Regulators and the financial services industry should focus on imparting key pieces of information to clients rather than bombarding them with pages upon pages of information they can’t absorb, a Morningstar forum was told.
Advisors need to have more relevant conversations with their clients about goals and expectations rather than inundate them with information they have no desire to learn, said Susan Silma, a former director of compliance for the Ontario Securities Commission (OSC) and now practice leader at fintech software supplier PureFacts.
Silma said she learned a great deal while she was helping to navigate point of sale legislation and CRM2.
Making hard choices
“What we have to do is get to a place where clients are in a position to understand the implications of the choices they’re making and this does not come by more disclosure,” Silma said. “It actually comes from making hard choices as an industry and regulators together about what those key pieces of information are and presenting it to them in a way that they are capable of understanding at the relevant time.”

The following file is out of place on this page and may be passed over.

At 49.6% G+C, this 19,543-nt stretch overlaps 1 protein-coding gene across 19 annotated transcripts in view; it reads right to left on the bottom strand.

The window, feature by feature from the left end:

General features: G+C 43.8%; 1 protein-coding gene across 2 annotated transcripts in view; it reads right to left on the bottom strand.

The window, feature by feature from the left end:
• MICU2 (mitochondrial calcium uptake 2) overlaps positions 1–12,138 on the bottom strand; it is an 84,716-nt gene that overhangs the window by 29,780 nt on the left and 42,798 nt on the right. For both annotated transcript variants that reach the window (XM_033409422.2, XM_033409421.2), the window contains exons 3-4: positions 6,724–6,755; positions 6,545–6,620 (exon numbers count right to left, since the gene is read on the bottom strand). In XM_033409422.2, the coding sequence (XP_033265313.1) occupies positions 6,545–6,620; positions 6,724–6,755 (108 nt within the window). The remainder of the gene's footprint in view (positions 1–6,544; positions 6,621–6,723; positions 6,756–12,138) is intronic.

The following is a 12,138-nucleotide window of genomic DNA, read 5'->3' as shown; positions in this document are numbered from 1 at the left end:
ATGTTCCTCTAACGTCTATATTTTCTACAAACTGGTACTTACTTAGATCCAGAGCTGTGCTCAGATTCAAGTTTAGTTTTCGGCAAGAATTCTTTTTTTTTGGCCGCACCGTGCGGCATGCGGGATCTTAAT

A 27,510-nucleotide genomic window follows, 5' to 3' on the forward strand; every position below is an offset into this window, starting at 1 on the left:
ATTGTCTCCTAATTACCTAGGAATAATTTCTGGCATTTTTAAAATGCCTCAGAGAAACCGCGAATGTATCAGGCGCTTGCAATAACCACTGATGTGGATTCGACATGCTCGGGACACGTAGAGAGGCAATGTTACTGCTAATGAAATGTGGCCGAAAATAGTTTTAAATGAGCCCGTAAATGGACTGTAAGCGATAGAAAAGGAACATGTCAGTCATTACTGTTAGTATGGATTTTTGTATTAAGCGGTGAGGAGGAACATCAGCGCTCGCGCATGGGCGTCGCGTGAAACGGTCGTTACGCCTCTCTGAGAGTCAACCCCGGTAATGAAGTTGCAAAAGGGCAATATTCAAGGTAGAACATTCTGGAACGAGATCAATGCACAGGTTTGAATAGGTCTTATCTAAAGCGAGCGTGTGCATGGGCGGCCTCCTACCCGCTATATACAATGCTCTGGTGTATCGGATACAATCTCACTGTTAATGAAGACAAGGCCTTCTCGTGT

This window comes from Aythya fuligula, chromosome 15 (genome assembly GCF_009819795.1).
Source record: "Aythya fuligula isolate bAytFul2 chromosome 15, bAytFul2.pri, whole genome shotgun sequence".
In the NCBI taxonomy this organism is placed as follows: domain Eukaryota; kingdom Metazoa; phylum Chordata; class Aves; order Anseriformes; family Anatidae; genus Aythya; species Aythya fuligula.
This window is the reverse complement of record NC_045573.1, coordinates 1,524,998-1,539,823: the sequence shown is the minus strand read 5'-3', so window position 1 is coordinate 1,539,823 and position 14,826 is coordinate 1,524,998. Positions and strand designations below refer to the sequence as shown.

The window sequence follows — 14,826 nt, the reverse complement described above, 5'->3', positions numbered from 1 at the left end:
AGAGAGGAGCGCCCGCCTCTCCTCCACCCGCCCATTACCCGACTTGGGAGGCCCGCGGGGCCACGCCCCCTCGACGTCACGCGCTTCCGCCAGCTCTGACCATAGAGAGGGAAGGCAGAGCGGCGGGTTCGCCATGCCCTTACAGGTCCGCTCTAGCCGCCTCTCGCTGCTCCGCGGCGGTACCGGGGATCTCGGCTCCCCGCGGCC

Plain language, she said, is all well and good, but dozens of pages of plain language won’t get regulators to where they want to go.
The forum centred on the Canadian Securities Administrators’ proposed amendments on client-focused reforms to enhance the client-registrant relationship rather than adopting an overarching best interest standard.
New Advocis program
While a number of issues were discussed, Greg Pollock, president and CEO of Advocis, said rather than having more regulations, there should be more trust in the value of advice advisors provide.
To that end, he said Advocis is introducing a professional financial advisor (PFA) program next month that will help advisors understand their compliance obligations and enhance their relationship skills with clients.
“We are trying to move the bar,” said Pollock. “It’s got to take time and we have to work together.”